“Do not start another conversation with this girl!” I said to Lulu, quietly but succinctly under my breath, so that only she could hear. I started nudging and motioning Lulu to move back towards my car, which I could no longer see behind another car that had pulled up next to it. The conversation continued. I did not hear a word. I was all antennae.
Lulu turned around to take one more picture, as Ms. Cuff walked back to her boyfriend’s SUV, ostensibly to relay our suggestions. “Lulu, I am feeling less and less comfortable here, every passing second.” She understood.
I got us going again, walking towards our car. By now, Ms. Cuff had walked over to her car and was shouting to some additional person in their party who was just out of sight in the woods. I heard another voice from the woods shouting something back. “We need to leave NOW, Lulu. NOW.” Lulu, being the calm one on our team, wished Ms. Cuff good luck as we got back in the car. I started Angel up and we idled out of there, through the nearly deserted, gravel parking lot at the bottom of the Chain of Rocks Bridge.
Somewhat less on-edge now in the safety of the automobile, I started picking apart the absurd story with Lulu as we motored away. We agreed. “Absolutely ridiculous.” We came to the conclusion that more than likely this was either some kind of kinky game that had gone wrong, or possibly it could have been some kind of setup for a robbery, that didn’t happen because Ms. Cuff sensed right away that I smelled the rat. I’m glad that Lulu was with me for this adventure. She kept me calm and rational. I think that if I was alone, a gray haired guy with a Corvette out in the boondocks, Ms. Cuff and her boyfriend would have set off some kind of scheme to roll me.
You know what we say here, Dear Readers … “You don’t get this on the Interstate!”
The drive over and around St. Louis was incident-less. So was the entire rest of today’s driving. Who needs more excitement than this in one day? We meandered down old 66, this way and that, until we arrived at our next stop, the Wagon Wheel Motel in Cuba. It is 98 degrees, there’s dust in the air, we are hungry and it’s dinner and ice cream time.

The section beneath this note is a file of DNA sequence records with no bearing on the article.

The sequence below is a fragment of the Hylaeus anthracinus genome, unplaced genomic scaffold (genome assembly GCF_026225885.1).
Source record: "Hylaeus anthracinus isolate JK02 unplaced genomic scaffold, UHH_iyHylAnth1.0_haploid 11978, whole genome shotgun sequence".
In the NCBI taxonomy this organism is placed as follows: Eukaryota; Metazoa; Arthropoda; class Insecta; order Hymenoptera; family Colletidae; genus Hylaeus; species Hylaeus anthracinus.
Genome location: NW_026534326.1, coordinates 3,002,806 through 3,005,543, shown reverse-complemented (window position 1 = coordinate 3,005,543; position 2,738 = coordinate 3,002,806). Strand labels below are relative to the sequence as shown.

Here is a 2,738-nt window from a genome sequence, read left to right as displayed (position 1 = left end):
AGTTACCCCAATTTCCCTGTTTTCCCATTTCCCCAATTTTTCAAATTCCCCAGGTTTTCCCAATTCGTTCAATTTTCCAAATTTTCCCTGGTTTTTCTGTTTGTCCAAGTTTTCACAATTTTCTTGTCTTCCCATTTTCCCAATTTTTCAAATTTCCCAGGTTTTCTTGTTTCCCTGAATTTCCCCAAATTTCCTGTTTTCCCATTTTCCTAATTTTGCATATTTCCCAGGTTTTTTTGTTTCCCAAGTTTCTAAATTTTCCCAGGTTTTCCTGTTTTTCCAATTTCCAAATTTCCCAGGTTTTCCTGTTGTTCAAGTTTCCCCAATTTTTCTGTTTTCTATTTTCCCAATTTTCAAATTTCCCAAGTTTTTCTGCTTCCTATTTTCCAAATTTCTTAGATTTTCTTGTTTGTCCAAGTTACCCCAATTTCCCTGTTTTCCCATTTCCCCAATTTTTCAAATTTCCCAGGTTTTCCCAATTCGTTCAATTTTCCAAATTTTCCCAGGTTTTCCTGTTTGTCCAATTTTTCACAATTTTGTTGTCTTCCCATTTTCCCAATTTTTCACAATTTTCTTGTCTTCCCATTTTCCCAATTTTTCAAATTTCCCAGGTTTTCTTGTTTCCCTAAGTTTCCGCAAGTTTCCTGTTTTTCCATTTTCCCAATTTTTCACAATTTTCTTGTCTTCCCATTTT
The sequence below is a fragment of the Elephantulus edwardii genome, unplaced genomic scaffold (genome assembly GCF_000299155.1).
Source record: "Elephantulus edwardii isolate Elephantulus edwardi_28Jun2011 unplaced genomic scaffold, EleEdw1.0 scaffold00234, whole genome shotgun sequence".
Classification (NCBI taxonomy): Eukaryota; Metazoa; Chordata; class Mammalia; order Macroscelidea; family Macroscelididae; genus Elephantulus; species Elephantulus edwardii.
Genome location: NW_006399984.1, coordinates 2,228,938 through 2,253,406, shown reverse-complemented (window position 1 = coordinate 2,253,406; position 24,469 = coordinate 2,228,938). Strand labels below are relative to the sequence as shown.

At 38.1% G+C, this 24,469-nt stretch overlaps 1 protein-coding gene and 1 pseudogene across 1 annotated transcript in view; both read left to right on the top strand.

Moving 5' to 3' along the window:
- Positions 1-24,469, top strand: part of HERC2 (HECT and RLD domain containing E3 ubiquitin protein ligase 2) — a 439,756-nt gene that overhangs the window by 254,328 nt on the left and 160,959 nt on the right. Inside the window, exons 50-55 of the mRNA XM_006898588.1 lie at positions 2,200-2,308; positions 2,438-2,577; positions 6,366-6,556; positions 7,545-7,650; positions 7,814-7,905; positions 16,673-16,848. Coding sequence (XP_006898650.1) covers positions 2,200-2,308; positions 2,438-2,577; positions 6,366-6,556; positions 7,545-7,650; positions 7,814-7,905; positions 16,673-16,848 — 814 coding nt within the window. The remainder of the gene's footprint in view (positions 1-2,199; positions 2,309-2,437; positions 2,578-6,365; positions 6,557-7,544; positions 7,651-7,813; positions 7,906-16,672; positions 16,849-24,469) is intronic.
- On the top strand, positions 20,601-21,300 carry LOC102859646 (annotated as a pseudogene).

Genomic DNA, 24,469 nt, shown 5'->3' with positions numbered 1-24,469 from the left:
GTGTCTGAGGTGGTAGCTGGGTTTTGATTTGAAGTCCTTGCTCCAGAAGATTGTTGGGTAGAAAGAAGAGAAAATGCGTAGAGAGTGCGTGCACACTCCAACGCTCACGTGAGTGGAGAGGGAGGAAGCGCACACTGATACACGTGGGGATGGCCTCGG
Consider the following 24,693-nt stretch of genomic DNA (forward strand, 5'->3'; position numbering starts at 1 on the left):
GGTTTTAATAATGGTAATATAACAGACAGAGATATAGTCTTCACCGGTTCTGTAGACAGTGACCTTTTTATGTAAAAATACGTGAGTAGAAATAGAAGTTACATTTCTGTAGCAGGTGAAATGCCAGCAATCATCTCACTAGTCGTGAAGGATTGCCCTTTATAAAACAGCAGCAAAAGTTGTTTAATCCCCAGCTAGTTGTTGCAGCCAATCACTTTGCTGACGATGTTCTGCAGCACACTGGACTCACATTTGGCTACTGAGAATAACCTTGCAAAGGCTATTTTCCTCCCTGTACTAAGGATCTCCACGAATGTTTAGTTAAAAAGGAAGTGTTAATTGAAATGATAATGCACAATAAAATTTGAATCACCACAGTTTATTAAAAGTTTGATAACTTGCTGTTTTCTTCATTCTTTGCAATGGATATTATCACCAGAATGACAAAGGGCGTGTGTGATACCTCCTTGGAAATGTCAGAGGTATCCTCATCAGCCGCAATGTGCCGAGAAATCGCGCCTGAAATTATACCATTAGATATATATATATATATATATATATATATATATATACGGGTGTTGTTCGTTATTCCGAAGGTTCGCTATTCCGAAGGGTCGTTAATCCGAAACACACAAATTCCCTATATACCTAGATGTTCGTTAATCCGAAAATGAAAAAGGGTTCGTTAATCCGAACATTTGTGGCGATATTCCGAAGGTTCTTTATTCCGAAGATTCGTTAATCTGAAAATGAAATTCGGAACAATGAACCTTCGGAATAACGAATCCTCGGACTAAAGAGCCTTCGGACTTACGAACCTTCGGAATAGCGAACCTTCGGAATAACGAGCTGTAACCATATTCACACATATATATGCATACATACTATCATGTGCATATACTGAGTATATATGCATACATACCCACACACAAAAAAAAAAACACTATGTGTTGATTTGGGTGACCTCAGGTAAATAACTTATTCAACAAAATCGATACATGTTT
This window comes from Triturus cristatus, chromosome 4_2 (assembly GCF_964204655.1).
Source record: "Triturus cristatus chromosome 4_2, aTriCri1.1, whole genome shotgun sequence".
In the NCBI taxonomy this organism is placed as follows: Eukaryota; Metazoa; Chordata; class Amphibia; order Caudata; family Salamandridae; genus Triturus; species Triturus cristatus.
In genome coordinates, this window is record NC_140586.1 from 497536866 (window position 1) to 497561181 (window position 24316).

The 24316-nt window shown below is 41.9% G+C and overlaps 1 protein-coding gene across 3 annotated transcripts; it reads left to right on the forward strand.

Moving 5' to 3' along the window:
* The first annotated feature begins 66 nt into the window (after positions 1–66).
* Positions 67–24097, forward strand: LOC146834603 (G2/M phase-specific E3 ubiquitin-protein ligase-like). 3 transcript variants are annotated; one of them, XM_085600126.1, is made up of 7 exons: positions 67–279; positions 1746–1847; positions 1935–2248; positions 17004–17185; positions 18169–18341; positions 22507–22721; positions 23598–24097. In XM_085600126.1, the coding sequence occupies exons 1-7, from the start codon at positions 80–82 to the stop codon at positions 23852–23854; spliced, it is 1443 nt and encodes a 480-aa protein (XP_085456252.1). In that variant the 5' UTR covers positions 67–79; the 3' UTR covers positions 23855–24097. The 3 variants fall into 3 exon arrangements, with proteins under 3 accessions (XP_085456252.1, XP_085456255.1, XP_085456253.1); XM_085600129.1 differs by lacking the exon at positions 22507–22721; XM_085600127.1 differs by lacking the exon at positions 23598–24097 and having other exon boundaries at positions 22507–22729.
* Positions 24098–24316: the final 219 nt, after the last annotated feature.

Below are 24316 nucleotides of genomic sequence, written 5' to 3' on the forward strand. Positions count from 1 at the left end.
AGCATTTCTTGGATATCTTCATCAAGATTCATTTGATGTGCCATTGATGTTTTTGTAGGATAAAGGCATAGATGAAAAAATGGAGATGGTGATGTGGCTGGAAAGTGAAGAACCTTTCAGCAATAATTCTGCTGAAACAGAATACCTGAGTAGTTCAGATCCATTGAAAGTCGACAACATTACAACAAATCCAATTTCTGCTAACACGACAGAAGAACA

We managed to make a 130 mile journey last all day. Arriving at the Wagon Wheel Motel at the height of the day-heat, we got ourselves checked in. My experience with the Wagon Wheel Motel is kind of backwards. I’ve stayed here three times. First time, in a very nice two room suite. Second time, in a small two-bed room. This time, in an absolutely minuscule single bed room. Seriously, this room is barely 200 square feet. Well at least the air conditioner works.
Dinner at the Four Way. I purposely avoided world famous Missouri Hicks next door to the motel. Last time I ate there, my gall bladder almost exploded. At the Four Way, now renamed Weir Open, I had a chicken sandwich that was a full meal. The chicken breast was almost as big as one of Ms. Cuff’s girlies. But no cartoons on the chicken breast. Just some great seasoning and I ate just about all of it.
Next up was the car wash. Thirteen miles west to the next town, for the nearest car wash. But Angel needs a bath. The car wash kind of ripped me off; I got one minute of water regardless of how many extra quarters I put in. But hey it’s karma. A couple years ago in Springfield, IL, I got a car wash for free. When I finished, Angel was clean and dry, and Journey Joe was wet and weary. Angel took us back to base camp and we’ll be crashing out on the back porch with that warm humid summer sunset.
Follow along with Journey Joe’s travels! Click to read the following entries in this series as they’re published.